George Mitchell, the envoy of President Barack Obama, specializes in one topic, namely resolution of the Arab-Israeli conflict. He traversed the same air lanes before for the same purpose, so he will not need his ears as much as he needs his tongue and needs to find somebody to listen to him in the Arab region. I first made Mitchell’s acquaintance 10 years ago and have met him many times since. Even though he is a man of few comments, he is distinguished for specializing in managing disputes, coming as he did from a position filled with controversy and political differences as head of the Democratic majority in the Senate.
Did Obama choose Mitchell because he is from an Arab, Lebanese origin, in a bid to circumvent the psychological complex most Arabs have that makes them always suspicious of American intentions? This may be partially true. But his role is more important than this, for impressions usually do not last long and are good only as an initial introductory card to Arab councils. Obama chose him because he knows the details of the conflict, knows its sides, is aware of their psychology, and is also knowledgeable to a great extent about their calculations. What remains for him to do is to present a draft solution for the Arab-Israeli conflict that wins the approval of the principal parties. What are the likely solutions?
The first is the Arab Peace Project that has the advantage that more than 50 Arab and non-Arab countries have signed it and have committed themselves in advance to implement it if it becomes the chosen solution: The return of all the occupied territories and the establishment of a Palestinian State in return for peace and recognition of Israel.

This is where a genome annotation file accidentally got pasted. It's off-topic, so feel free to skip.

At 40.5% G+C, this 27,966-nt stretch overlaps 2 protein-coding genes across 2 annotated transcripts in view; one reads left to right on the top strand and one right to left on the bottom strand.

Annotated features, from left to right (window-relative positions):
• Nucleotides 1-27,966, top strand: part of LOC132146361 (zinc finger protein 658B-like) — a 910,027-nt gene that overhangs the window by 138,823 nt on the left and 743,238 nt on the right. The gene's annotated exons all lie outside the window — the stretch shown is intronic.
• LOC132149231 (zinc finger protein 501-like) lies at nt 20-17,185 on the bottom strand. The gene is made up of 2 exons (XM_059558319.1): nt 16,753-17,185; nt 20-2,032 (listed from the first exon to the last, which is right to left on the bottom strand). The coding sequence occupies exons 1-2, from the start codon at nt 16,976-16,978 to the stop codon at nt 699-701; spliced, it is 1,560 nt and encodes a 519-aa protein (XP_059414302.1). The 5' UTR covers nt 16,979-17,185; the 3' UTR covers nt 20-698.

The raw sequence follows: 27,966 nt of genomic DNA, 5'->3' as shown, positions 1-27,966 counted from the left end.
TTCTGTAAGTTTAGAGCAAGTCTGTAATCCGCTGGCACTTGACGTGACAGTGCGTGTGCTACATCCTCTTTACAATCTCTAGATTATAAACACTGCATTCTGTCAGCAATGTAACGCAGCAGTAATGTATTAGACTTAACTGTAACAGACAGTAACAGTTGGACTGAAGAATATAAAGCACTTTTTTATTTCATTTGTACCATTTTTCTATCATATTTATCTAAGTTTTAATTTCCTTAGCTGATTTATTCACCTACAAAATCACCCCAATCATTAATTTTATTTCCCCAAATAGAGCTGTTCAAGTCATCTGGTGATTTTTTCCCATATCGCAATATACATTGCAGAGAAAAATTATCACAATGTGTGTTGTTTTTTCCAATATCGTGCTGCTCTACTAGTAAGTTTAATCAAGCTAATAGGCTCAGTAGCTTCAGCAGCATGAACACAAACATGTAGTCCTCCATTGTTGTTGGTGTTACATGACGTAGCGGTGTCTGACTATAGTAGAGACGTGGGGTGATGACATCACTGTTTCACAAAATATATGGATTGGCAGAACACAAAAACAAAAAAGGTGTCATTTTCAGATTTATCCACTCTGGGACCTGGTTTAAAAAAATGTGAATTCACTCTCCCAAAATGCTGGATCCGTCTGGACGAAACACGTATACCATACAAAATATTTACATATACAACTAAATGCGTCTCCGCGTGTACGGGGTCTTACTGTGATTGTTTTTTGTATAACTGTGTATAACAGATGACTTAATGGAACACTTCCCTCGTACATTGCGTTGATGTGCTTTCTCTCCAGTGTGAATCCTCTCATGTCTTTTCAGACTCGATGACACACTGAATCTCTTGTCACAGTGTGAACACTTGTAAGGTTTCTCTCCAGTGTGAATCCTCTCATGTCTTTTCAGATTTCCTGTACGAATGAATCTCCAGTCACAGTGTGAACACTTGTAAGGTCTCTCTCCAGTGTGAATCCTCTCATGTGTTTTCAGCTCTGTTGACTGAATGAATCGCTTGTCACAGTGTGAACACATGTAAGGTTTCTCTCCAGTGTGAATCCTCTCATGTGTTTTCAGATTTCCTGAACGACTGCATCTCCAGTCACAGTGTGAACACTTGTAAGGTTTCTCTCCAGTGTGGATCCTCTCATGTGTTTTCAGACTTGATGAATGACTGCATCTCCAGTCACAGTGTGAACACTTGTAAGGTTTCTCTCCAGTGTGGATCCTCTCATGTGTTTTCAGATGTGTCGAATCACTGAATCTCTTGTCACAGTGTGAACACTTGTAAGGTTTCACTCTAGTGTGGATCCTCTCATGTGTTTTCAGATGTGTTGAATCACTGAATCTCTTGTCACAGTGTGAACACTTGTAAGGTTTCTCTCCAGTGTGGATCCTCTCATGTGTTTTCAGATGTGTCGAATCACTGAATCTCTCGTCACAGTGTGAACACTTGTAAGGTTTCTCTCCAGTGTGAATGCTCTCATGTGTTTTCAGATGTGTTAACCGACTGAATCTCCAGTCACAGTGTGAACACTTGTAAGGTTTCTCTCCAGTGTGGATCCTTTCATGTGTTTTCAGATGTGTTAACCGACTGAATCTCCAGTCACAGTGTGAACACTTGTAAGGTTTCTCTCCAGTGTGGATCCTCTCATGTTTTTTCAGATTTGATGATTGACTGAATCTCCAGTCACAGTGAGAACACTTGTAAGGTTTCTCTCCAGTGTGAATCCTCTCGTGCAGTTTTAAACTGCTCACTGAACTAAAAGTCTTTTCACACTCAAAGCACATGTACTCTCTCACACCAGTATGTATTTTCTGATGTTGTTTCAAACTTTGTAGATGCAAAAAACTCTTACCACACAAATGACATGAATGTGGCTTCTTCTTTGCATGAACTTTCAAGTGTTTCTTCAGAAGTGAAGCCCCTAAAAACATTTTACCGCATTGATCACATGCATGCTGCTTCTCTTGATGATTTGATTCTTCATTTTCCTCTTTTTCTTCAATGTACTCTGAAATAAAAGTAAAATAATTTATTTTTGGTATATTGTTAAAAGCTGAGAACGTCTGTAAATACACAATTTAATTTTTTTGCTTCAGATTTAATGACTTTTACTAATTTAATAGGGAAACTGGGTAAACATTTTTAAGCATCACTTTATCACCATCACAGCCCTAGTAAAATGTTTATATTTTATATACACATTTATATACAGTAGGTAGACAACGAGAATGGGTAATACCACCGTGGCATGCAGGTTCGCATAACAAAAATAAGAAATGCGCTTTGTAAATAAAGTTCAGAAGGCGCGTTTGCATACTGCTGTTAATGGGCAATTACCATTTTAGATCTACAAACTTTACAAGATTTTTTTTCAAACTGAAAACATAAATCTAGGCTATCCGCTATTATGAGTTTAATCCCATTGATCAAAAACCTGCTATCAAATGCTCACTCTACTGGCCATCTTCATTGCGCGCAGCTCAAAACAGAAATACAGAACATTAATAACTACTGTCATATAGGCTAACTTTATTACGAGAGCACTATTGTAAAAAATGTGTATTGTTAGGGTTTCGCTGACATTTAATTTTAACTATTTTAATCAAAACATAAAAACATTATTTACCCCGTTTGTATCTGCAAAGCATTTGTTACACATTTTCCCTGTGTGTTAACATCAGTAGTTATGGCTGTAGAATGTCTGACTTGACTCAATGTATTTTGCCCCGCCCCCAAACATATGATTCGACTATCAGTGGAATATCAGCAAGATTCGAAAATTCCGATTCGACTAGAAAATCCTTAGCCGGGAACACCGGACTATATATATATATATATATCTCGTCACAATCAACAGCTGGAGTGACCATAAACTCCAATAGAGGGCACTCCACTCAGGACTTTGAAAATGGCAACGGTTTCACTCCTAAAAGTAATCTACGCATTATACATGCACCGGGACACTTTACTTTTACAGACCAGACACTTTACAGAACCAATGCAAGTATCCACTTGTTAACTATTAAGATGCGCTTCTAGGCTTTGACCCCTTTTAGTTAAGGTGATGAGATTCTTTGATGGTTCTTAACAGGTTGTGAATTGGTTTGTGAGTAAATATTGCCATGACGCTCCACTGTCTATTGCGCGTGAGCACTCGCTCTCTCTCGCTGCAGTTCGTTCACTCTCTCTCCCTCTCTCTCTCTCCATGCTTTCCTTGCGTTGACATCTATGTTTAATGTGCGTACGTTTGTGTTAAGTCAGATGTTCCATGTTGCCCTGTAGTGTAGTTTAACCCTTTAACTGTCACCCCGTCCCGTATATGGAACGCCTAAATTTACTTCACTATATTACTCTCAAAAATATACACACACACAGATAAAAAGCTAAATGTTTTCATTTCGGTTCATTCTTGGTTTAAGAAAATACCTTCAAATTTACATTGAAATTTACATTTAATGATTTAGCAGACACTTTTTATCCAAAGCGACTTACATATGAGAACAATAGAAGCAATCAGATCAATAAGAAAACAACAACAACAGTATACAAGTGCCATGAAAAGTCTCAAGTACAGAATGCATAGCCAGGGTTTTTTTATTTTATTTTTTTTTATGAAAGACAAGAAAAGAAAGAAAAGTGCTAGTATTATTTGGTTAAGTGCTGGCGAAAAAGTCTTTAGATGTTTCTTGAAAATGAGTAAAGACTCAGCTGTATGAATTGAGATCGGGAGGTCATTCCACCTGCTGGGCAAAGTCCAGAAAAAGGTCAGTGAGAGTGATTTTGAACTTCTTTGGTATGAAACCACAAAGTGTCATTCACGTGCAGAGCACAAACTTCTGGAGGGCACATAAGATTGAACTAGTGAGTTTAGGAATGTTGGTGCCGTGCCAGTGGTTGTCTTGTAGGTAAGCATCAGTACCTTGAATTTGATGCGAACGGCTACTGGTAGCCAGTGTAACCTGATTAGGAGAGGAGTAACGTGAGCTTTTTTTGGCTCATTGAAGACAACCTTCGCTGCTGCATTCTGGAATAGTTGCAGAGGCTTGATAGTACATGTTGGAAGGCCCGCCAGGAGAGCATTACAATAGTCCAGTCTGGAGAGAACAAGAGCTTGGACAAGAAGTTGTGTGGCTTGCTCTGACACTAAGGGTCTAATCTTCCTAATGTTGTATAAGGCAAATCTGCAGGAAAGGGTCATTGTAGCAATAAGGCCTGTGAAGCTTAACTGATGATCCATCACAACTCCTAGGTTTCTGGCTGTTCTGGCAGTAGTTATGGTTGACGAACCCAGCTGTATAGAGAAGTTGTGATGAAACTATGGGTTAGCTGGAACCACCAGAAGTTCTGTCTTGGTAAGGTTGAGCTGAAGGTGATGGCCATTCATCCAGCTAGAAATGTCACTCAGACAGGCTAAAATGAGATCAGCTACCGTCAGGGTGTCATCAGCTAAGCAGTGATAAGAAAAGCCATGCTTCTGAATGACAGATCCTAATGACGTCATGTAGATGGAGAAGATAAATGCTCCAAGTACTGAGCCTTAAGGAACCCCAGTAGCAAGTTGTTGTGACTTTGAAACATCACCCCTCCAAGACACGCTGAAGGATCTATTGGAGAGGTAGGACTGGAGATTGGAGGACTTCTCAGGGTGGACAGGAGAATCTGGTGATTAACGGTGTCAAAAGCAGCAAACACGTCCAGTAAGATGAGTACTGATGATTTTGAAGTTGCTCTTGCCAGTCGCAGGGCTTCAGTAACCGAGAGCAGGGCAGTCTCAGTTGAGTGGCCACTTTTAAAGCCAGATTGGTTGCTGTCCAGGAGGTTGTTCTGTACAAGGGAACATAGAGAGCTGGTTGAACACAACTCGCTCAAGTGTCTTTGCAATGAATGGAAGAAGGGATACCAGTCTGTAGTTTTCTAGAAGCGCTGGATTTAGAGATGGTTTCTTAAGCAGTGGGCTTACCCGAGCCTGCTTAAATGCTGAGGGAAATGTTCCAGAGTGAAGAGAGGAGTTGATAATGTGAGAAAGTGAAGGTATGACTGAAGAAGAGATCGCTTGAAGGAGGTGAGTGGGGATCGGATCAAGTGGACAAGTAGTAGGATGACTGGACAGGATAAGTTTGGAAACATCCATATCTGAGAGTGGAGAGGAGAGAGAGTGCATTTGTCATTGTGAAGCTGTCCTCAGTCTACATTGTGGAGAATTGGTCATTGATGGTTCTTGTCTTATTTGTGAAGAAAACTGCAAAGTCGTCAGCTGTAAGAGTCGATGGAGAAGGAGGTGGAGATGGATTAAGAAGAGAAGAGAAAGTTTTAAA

The second is the individual solution: A Syrian-Israeli peace built on the Rabin project and promise [of withdrawal from the Golan] and a Palestinian-Israeli peace built on the Barak-Arafat project. The two solutions end the conflict, restore the land, and establish the Palestinian State. But they are less ambitious and do not commit the Arab countries outside the circle to recognition or collective agreements towards Israel.
The third is an Israeli suggestion to return the West Bank to Jordan and Gaza to Egypt’s sovereignty, and to conclude a separate peace with Syria without the need for the establishment of a Palestinian State.
Each project has disputed details on the issues of the refugees, Jerusalem, water, sovereignty, security, military concessions, the external UN role and international guarantees. Consequently any one assigned to work as an envoy for President Obama, as is the case with Mitchell, will need lots of Aspirin and much patience. He will face almost the previous conditions, meaning the side conflicts that have in fact more impact and are more destructive in the domain of the aspired for solution. There are States that want to be part of the movement [towards a solution], and there are States that want to impose themselves as a side in the solution. There are States that have no relationship to the conflict itself, like Iran that will impose its agenda or sabotage the project. This is the painful realities in the region that have not changed much, even if regimes or slogans have changed. In the 1970s, Saddam Hussein led the campaign to isolate Egypt and founded an anti-Cairo axis in response to Camp David. The motive had no actual link to the Palestinian issue but to the game of axes at the time. Saddam fell and the Iranians inherited the same role and are using almost the same pretexts.
Mitchell’s mission will not be easy, even though the problem has become closer to a solution with the consent and conviction of the concerned parties, specifically Syria and the Palestinians.